As the Ottawa youth soccer league has taught us by its inspiring example, when it comes to our highly impressionable young children, life should not be about winning and losing, or showing up for practice, or getting cut from the baseball team just because little Jimmy can’t seem to figure out that the pitcher’s mound is not first base. Instead, our jobs as parents should be to protect our precocious angels from the real world that is waiting to beat them into submission.

That’s why I’ve adopted a totally new parenting approach that focuses on preserving my kids’ belief in their greatness, regardless of evidence to the contrary. In the past, if a teacher gave my child a D on an important math test, I’d probably have a serious chat with my child and ask why she chose to stay up till 1am playing Candy Crush on her cell phone instead of studying for the test.

But now I realize that such an interrogation might harm my child’s belief about her incredible brilliance. Now, if that same teacher were to give my daughter a D, I’d immediately berate the teacher for unfairly downgrading my child’s score simply because she gave incorrect answers. After all, when it comes to what’s right or wrong on a math text, who’s to say what the real answer is to 12 minus 5? It’s all so subjective. And I would be sure to praise my little princess on her outstanding choice of using a #2 pencil and remind her that she’s still an A+ student in my book.

Winning - Angry boylChildhood flies by so quickly. You will have plenty of time later on to awaken your kids to the reality that life does not always even up the score to make sure everyone’s a winner. Let someone else teach them that the world does not owe them a six-figure income and a penthouse condo by age 25. Now is the time to remind your young superstar how special they are – even if they just tripped and did a face plant during a soccer game, and did so while only riding the bench.

So, this summer, if by some act of blatant favoritism your perfect son or daughter does not get picked to play on your neighborhood’s Select soccer team, remember that your child is still incredibly gifted. It’s not your child’s fault that she skipped all the practices and couldn’t be bothered to show up for tryouts. That just means she has more time to work on that perfect tan this summer. She’s going to be a suntan superstar, I just know it.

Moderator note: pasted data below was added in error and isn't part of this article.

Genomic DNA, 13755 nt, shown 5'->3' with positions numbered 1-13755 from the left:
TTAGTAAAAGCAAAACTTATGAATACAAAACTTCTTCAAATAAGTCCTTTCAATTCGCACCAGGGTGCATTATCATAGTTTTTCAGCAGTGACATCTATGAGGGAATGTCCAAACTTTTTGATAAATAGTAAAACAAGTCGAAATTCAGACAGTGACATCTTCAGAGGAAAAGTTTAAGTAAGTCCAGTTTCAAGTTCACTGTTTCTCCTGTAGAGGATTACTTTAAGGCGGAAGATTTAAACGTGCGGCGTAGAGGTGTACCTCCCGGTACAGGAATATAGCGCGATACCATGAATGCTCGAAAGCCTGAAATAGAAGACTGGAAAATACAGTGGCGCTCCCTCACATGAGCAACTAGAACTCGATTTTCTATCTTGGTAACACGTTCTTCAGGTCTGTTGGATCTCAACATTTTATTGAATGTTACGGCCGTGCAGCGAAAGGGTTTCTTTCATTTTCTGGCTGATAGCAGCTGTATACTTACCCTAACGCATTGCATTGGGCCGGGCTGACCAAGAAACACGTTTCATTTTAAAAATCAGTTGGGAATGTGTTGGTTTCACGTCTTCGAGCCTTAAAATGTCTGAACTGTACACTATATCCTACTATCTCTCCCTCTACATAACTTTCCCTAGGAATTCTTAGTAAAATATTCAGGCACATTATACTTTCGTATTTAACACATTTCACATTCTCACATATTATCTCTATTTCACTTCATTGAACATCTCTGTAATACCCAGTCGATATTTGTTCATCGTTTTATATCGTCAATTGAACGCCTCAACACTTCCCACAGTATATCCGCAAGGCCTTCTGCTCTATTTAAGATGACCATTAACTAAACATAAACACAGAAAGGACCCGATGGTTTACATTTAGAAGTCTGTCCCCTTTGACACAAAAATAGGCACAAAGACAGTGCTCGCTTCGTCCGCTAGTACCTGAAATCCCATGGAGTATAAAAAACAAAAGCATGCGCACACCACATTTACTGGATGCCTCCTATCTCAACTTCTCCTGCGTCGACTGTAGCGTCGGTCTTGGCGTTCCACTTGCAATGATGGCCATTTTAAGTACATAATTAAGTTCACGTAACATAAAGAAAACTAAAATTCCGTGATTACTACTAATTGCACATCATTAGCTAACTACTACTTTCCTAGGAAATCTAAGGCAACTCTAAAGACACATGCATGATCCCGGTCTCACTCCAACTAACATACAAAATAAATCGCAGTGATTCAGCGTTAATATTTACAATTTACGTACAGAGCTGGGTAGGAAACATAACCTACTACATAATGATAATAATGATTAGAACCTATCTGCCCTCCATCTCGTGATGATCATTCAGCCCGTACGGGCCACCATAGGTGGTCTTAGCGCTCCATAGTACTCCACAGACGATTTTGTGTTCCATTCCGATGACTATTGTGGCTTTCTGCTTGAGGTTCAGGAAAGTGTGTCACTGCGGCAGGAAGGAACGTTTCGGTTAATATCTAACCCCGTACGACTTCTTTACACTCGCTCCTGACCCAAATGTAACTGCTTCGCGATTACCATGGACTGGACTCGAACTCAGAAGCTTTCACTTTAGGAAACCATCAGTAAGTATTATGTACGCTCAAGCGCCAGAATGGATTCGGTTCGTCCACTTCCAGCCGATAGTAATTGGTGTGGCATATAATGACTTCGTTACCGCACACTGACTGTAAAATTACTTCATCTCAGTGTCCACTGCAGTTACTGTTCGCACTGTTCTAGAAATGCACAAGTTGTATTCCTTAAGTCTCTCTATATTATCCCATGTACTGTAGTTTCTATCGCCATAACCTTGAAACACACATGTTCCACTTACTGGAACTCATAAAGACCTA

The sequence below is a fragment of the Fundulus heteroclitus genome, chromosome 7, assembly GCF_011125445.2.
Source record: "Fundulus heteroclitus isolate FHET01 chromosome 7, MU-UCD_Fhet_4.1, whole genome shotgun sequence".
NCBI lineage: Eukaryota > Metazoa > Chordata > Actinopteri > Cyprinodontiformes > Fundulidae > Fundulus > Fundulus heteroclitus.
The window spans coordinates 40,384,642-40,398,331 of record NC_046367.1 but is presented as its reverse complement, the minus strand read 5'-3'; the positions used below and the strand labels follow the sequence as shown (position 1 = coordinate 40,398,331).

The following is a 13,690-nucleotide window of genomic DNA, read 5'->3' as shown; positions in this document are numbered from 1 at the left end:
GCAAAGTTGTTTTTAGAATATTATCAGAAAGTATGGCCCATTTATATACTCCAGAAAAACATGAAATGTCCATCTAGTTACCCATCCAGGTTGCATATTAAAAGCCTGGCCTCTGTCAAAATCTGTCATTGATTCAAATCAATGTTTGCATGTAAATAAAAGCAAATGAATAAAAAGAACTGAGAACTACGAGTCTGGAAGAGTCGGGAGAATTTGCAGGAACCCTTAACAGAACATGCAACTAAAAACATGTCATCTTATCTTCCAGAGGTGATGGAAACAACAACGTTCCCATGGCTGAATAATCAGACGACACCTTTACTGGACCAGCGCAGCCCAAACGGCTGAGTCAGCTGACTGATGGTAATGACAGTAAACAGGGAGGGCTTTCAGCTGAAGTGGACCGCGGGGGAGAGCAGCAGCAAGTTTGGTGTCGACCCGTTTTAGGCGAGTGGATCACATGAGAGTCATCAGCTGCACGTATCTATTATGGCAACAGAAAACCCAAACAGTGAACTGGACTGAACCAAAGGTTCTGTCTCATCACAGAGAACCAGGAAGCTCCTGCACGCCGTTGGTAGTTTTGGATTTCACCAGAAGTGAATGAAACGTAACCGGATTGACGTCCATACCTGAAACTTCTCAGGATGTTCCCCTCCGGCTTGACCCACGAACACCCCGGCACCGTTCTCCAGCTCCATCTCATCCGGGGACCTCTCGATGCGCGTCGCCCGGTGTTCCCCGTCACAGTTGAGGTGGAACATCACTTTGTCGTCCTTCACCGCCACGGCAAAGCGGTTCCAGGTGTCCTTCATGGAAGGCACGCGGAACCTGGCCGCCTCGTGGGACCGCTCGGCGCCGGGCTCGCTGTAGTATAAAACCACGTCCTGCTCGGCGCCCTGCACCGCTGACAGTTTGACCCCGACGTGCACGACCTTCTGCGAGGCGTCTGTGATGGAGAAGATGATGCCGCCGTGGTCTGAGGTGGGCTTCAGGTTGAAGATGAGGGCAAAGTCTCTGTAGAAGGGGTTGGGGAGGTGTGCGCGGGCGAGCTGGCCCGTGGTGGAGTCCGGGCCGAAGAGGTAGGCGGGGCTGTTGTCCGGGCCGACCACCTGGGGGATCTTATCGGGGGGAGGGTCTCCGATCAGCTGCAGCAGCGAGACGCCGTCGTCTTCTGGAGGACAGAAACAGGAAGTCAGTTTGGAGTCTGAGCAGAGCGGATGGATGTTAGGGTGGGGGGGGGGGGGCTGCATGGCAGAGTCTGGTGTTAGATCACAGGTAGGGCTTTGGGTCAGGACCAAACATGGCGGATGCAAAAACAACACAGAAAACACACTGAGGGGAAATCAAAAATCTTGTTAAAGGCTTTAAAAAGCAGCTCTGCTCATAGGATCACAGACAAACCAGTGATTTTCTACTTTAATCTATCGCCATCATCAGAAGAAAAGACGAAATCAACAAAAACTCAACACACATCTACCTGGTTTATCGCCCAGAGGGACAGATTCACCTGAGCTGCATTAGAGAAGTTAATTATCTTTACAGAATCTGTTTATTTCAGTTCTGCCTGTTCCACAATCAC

That’s the view from the bleachers. Perhaps I’m off base.

Tim Jones - Profile at Safeco - TinyPS: If you enjoyed this week’s post, let me know by posting a comment, giving it a Like or sharing this post on Facebook.

© Tim Jones, View from the Bleachers 2014

My triumph over overwhelming adversity

My triumph over overwhelming adversity

As I look back upon my life thus far, I realize just how blessed I am. Two wonderful daughters, a talented portrait artist wife, living in a gorgeous city (Seattle). But you know, it wasn’t always this way. My life story has been fraught with challenging and perilous obstacles at almost every turn.

Much like Jesus, I had a very humble origin. Like baby Jesus, I too was born in a little town called Bethlehem (just outside of Albany, NY). My childhood home, while not quite a manger, was rustic in its own way. While we did not have sheep like baby Jesus, we did have a sheepdog, at our 3,700 sq. ft. suburban split level five-bedroom house. I missed out on the simple joys of attending a public school. Instead I had to be bussed 20 minutes away to an all boys’ prep school for grades 1 through 12. I rarely got a window seat on the bus. But it made me stronger.

I was forbidden to wear colorful shorts, fun t-shirts or high top sneakers to school. Every day I had to wear the same dull grey uniform with a black tie. It was a military college prep school. Every year, I had to march in the Veteran’s Day Parade while the public school kids all had the day off so they could come to the parade to mock me. But I never complained about the injustice of it all. I reminded myself about all the kids in Africa, Bangladesh and New Jersey who had even less than I had.

Continue reading “My triumph over overwhelming adversity” »